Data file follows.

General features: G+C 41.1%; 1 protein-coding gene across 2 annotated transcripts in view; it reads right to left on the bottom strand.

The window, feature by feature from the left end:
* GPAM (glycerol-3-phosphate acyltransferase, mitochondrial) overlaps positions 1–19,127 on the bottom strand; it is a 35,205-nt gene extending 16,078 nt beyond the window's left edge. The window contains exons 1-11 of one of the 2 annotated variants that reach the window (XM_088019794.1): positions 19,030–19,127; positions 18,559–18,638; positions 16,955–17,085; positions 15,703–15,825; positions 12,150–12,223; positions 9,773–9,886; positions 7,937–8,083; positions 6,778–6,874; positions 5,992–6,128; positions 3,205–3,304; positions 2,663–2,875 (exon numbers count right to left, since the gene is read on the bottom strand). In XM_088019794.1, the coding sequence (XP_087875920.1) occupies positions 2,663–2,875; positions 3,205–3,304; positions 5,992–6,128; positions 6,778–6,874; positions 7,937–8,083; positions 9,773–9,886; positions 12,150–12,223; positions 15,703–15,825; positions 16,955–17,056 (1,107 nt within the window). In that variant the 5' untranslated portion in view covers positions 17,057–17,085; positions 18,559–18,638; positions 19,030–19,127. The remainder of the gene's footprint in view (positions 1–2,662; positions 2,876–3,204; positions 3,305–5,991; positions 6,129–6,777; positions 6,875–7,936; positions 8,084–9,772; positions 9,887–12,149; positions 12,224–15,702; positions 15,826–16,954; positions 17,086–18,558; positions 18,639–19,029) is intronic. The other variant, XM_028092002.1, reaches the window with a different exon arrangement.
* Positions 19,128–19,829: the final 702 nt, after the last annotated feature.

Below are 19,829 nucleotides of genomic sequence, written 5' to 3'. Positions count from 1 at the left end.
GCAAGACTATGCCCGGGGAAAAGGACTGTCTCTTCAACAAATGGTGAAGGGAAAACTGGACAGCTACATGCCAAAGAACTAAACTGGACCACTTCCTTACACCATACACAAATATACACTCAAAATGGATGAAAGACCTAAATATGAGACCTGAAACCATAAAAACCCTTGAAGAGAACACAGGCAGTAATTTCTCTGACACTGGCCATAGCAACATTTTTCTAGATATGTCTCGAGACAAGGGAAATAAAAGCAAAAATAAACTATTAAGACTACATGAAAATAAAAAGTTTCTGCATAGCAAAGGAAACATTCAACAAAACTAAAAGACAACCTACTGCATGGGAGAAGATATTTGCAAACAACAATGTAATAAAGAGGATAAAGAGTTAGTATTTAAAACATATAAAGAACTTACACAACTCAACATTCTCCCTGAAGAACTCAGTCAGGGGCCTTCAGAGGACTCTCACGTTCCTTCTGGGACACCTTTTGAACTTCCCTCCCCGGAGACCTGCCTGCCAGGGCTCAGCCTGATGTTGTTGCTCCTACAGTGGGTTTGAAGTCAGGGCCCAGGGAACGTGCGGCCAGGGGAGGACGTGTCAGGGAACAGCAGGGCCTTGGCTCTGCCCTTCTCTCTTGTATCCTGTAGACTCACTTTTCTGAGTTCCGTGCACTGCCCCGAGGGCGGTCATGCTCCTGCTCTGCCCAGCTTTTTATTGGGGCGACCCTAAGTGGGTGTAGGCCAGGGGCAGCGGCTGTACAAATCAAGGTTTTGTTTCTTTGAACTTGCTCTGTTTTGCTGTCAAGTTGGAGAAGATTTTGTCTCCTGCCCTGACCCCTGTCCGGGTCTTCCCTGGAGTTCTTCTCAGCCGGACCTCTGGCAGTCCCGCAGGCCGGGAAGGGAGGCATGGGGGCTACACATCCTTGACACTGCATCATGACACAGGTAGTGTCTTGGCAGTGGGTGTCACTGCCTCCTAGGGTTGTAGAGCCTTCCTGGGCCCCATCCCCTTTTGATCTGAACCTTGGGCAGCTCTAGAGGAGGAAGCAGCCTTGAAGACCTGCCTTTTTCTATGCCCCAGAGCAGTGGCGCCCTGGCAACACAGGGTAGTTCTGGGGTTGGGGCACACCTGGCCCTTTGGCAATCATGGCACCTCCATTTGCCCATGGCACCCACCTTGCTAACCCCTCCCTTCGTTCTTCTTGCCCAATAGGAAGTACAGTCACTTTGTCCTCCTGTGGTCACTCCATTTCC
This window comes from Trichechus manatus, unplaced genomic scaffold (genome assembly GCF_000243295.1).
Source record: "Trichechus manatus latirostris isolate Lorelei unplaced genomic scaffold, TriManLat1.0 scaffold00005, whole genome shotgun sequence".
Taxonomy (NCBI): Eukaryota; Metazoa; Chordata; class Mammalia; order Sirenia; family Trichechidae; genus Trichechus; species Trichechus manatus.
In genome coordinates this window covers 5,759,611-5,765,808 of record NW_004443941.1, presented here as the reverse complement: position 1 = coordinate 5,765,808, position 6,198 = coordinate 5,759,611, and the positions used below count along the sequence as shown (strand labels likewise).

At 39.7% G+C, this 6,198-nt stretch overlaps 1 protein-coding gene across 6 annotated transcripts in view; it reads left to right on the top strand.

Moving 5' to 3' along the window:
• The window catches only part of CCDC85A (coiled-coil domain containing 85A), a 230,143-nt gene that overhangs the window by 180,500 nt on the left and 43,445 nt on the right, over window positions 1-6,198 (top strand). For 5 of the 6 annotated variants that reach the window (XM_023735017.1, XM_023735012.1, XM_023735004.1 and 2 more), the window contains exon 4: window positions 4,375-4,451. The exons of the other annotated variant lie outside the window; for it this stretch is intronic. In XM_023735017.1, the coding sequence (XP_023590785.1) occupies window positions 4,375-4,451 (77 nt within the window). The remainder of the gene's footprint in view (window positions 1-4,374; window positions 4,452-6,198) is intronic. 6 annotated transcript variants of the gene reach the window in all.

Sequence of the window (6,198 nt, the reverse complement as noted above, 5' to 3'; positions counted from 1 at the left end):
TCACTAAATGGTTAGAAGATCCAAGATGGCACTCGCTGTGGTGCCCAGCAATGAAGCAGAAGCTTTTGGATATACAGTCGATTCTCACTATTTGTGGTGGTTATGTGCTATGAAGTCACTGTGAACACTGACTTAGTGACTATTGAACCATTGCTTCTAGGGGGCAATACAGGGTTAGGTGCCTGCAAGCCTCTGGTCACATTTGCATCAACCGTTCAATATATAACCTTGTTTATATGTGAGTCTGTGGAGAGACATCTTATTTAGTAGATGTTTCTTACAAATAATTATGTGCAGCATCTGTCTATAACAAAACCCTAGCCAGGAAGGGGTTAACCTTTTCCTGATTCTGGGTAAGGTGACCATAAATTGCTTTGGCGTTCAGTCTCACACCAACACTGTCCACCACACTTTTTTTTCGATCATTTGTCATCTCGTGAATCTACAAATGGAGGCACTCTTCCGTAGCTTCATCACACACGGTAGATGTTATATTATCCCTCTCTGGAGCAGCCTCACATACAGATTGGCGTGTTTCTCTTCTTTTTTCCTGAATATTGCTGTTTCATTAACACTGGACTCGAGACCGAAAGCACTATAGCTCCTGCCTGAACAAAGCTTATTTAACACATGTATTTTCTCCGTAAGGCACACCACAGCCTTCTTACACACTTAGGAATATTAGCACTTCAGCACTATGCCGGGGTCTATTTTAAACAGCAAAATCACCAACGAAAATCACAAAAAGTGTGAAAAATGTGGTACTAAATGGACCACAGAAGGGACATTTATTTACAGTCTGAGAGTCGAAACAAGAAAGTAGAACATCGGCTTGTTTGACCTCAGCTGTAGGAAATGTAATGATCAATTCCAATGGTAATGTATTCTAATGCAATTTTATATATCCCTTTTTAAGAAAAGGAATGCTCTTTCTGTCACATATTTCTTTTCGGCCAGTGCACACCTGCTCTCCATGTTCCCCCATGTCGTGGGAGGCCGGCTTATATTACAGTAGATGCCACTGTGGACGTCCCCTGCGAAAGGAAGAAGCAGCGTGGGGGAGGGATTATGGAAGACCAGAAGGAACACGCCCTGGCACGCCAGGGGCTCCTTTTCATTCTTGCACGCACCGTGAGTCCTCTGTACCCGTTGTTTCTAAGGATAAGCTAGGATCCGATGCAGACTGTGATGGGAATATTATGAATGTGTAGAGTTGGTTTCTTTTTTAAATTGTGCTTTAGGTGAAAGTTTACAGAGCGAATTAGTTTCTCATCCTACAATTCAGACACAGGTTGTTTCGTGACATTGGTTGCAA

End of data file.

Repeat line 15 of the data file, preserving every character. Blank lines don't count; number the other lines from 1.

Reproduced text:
TCACTAAATGGTTAGAAGATCCAAGATGGCACTCGCTGTGGTGCCCAGCAATGAAGCAGAAGCTTTTGGATATACAGTCGATTCTCACTATTTGTGGTGGTTATGTGCTATGAAGTCACTGTGAACACTGACTTAGTGACTATTGAACCATTGCTTCTAGGGGGCAATACAGGGTTAGGTGCCTGCAAGCCTCTGGTCACATTTGCATCAACCGTTCAATATATAACCTTGTTTATATGTGAGTCTGTGGAGAGACATCTTATTTAGTAGATGTTTCTTACAAATAATTATGTGCAGCATCTGTCTATAACAAAACCCTAGCCAGGAAGGGGTTAACCTTTTCCTGATTCTGGGTAAGGTGACCATAAATTGCTTTGGCGTTCAGTCTCACACCAACACTGTCCACCACACTTTTTTTTCGATCATTTGTCATCTCGTGAATCTACAAATGGAGGCACTCTTCCGTAGCTTCATCACACACGGTAGATGTTATATTATCCCTCTCTGGAGCAGCCTCACATACAGATTGGCGTGTTTCTCTTCTTTTTTCCTGAATATTGCTGTTTCATTAACACTGGACTCGAGACCGAAAGCACTATAGCTCCTGCCTGAACAAAGCTTATTTAACACATGTATTTTCTCCGTAAGGCACACCACAGCCTTCTTACACACTTAGGAATATTAGCACTTCAGCACTATGCCGGGGTCTATTTTAAACAGCAAAATCACCAACGAAAATCACAAAAAGTGTGAAAAATGTGGTACTAAATGGACCACAGAAGGGACATTTATTTACAGTCTGAGAGTCGAAACAAGAAAGTAGAACATCGGCTTGTTTGACCTCAGCTGTAGGAAATGTAATGATCAATTCCAATGGTAATGTATTCTAATGCAATTTTATATATCCCTTTTTAAGAAAAGGAATGCTCTTTCTGTCACATATTTCTTTTCGGCCAGTGCACACCTGCTCTCCATGTTCCCCCATGTCGTGGGAGGCCGGCTTATATTACAGTAGATGCCACTGTGGACGTCCCCTGCGAAAGGAAGAAGCAGCGTGGGGGAGGGATTATGGAAGACCAGAAGGAACACGCCCTGGCACGCCAGGGGCTCCTTTTCATTCTTGCACGCACCGTGAGTCCTCTGTACCCGTTGTTTCTAAGGATAAGCTAGGATCCGATGCAGACTGTGATGGGAATATTATGAATGTGTAGAGTTGGTTTCTTTTTTAAATTGTGCTTTAGGTGAAAGTTTACAGAGCGAATTAGTTTCTCATCCTACAATTCAGACACAGGTTGTTTCGTGACATTGGTTGCAA